Open Access Publication Bursary Recipients

In February, we put out a call for applications for an Open Access Publication Bursary. The award was created to support members of the MSSU community in publishing a manuscript with open access. Preference was given to work that is ready for publication, aligns well with MSSU priorities and is an excellent example of patient-oriented research.

We’re pleased to announce the three recipients of the award are:

1. Dr. Margot Latimer – Aboriginal Children’s Hurt & Healing Initiative, IWK Health Centre; School of Nursing, Dalhousie University

Dr. Latimer’s work focuses on improving the care of Aboriginal patients (specifically children and youth) in the health care system. One of the main goals of publishing this work is to provide communities with published health data information to assist with their resource allocation planning.

The study explored differences in pain-related diagnoses in First Nation Children compared to a non-First Nation matched cohort. First Nation children are being diagnosed with more pain than non-First Nation children but are not accessing specialist referrals or mental health services/diagnoses at the same rate as non-First Nation counterparts.

2. Kristen Higgins – Graduate student, Department of Psychology and Neuroscience, Dalhousie University; Centre for Pediatric Pain Research, IWK Health Centre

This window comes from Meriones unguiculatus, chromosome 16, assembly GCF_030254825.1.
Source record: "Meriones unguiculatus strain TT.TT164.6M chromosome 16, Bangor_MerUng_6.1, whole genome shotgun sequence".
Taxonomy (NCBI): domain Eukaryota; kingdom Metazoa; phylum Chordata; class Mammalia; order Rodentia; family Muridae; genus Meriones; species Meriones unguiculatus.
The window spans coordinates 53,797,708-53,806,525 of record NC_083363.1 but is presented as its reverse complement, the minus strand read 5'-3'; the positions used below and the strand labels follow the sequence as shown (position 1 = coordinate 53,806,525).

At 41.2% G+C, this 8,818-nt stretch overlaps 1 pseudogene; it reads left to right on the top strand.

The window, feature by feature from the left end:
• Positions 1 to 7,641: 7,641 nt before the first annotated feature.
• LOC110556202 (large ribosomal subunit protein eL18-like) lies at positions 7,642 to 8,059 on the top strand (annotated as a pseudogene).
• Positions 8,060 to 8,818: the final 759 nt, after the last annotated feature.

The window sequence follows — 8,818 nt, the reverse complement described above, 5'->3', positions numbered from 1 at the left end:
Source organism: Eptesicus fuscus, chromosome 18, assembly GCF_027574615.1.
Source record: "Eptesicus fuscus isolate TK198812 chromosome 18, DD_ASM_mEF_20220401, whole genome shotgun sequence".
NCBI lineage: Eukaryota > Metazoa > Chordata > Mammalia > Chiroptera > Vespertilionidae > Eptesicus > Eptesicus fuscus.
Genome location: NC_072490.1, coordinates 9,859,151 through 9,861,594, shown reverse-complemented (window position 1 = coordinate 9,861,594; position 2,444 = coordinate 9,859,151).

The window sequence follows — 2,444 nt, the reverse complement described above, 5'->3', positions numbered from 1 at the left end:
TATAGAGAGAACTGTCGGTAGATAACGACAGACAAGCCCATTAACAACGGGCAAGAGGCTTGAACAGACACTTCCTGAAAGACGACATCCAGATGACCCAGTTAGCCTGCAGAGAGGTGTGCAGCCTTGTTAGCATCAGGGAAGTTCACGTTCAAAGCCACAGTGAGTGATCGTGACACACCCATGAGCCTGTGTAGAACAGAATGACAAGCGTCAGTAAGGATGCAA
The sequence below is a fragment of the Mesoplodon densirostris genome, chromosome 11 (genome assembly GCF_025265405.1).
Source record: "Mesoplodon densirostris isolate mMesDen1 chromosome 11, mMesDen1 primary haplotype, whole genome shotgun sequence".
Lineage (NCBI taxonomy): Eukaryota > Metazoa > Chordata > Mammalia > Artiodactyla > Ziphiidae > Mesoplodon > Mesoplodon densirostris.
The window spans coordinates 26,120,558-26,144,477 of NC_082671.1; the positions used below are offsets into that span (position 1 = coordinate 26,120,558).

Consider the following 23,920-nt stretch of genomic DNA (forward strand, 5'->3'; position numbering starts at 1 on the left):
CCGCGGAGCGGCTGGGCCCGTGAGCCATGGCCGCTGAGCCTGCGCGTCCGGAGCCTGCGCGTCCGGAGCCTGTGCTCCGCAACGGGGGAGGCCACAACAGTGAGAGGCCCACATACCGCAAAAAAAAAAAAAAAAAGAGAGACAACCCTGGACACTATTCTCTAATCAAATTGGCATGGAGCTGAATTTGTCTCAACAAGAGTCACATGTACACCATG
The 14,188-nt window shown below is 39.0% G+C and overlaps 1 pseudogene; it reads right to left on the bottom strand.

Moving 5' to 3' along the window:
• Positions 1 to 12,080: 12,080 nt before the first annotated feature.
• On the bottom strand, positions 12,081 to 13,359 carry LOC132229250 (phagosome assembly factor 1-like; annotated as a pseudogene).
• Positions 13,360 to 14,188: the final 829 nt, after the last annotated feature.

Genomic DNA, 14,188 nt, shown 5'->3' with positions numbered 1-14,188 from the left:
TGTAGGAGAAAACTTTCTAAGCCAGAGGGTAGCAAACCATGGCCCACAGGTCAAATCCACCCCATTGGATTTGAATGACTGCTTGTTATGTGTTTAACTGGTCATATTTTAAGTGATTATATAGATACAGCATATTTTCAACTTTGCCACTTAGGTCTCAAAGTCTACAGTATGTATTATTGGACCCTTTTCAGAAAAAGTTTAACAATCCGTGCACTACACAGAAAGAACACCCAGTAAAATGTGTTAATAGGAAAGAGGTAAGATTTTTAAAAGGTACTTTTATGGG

Ms. Higgins is also a MSSU student award recipient for the 2017-2018 academic year; she is supervised by Dr. Christine Chambers.

Ms. Higgins’s manuscript advocates for increased focus on patient engagement and user-centered design in research on eHealth tools for pediatric pain. It highlights the importance of making researcher-developed eHealth tools for pediatric pain (e.g., mobile apps, online interventions) available to end users. In particular, patient partners played an important role in developing recommendations for researchers and funding agencies based on the results of the paper and communicating throughout the manuscript the importance of increasing the use of patient-oriented research methods in this field.

3. Sydney Breneol – PhD student, School of Nursing, Dalhousie University and; Strengthening Transitions in Care Lab, IWK Health Centre & 
Dr. Janet Curran – Strengthening Transitions in Care Lab, IWK Health Centre; School of Nursing, Dalhousie University

Ms. Breneol is an honorary MSSU student award recipient for the 2017-2018 academic year; she is supervised by Dr. Janet Curran. Dr. Curran works to redesign health care by partnering with patients, families and providers in order to improve transitions between health care and the home.

The goal of this research was to develop policy recommendations to improve the hospital to home transition for children with medical complexity and their families. However, to develop a greater understanding into what needs be in place to ensure safe, successful, and seamless transitions, it was critical that we moved beyond speaking solely to health care providers to speak directly to patients and families. Developing case studies representing their experiences ensured the final policy recommendations would respond to the needs patients, families, and their health care providers. This collaborative patient-centred approach to understanding how children and families currently navigate transitions in care provided a foundation for developing recommendations for a province wide strategy.

We thank everyone who took the time to submit an application; the amount of patient-oriented research taking place in the Maritimes is truly remarkable!